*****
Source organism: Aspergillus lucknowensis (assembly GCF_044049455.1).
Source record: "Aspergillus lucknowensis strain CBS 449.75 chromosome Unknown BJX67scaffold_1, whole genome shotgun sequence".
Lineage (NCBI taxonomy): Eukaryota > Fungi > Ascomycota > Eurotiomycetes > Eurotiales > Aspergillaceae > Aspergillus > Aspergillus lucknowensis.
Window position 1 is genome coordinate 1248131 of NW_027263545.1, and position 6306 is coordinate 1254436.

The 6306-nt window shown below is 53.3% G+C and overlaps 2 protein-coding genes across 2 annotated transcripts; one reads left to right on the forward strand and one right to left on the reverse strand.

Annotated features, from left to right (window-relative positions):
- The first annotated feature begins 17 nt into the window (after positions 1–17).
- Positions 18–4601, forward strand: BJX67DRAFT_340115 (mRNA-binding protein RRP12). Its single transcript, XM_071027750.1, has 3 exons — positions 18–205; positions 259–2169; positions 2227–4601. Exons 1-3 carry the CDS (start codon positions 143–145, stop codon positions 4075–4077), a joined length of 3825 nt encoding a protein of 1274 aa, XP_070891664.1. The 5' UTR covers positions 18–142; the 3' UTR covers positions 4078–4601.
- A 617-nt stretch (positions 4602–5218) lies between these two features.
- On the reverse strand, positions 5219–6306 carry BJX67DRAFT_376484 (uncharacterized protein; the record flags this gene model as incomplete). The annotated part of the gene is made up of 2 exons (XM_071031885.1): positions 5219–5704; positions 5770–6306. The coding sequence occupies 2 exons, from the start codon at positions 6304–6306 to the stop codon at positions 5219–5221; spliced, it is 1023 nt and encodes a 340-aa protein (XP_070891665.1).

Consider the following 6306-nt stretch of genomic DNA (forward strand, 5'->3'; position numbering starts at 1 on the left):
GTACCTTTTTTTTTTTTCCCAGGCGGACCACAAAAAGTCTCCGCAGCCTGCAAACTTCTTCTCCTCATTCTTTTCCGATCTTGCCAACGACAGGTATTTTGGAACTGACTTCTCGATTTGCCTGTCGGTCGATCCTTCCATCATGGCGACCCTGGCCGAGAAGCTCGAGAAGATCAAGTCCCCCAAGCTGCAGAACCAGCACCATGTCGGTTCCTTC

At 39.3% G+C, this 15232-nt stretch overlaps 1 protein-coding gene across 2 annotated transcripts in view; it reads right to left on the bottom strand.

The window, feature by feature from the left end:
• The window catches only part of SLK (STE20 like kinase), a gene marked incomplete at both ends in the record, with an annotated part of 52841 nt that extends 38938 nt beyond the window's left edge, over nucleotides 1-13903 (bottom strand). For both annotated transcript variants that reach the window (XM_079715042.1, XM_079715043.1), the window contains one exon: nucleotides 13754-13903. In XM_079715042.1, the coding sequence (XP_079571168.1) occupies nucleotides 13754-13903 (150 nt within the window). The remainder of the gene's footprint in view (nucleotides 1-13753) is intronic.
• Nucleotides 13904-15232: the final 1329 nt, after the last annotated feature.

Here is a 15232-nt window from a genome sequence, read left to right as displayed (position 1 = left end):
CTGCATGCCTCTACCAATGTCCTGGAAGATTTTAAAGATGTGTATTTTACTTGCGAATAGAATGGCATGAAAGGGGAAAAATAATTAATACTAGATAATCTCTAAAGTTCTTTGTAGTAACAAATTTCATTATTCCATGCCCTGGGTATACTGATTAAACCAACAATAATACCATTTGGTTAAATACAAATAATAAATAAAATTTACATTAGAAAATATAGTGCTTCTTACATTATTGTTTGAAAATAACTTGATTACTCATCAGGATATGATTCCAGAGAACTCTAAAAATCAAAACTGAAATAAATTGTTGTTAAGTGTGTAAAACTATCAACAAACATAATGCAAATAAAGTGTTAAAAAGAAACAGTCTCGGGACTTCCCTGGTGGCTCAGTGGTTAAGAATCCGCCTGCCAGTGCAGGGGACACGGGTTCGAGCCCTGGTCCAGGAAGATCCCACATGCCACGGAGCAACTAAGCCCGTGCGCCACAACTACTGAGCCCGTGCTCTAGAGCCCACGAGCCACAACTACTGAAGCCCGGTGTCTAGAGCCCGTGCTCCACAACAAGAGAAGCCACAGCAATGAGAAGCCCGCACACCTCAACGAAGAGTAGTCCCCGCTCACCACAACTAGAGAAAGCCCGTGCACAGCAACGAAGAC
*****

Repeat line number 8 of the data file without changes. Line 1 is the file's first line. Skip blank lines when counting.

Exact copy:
- Positions 18–4601, forward strand: BJX67DRAFT_340115 (mRNA-binding protein RRP12). Its single transcript, XM_071027750.1, has 3 exons — positions 18–205; positions 259–2169; positions 2227–4601. Exons 1-3 carry the CDS (start codon positions 143–145, stop codon positions 4075–4077), a joined length of 3825 nt encoding a protein of 1274 aa, XP_070891664.1. The 5' UTR covers positions 18–142; the 3' UTR covers positions 4078–4601.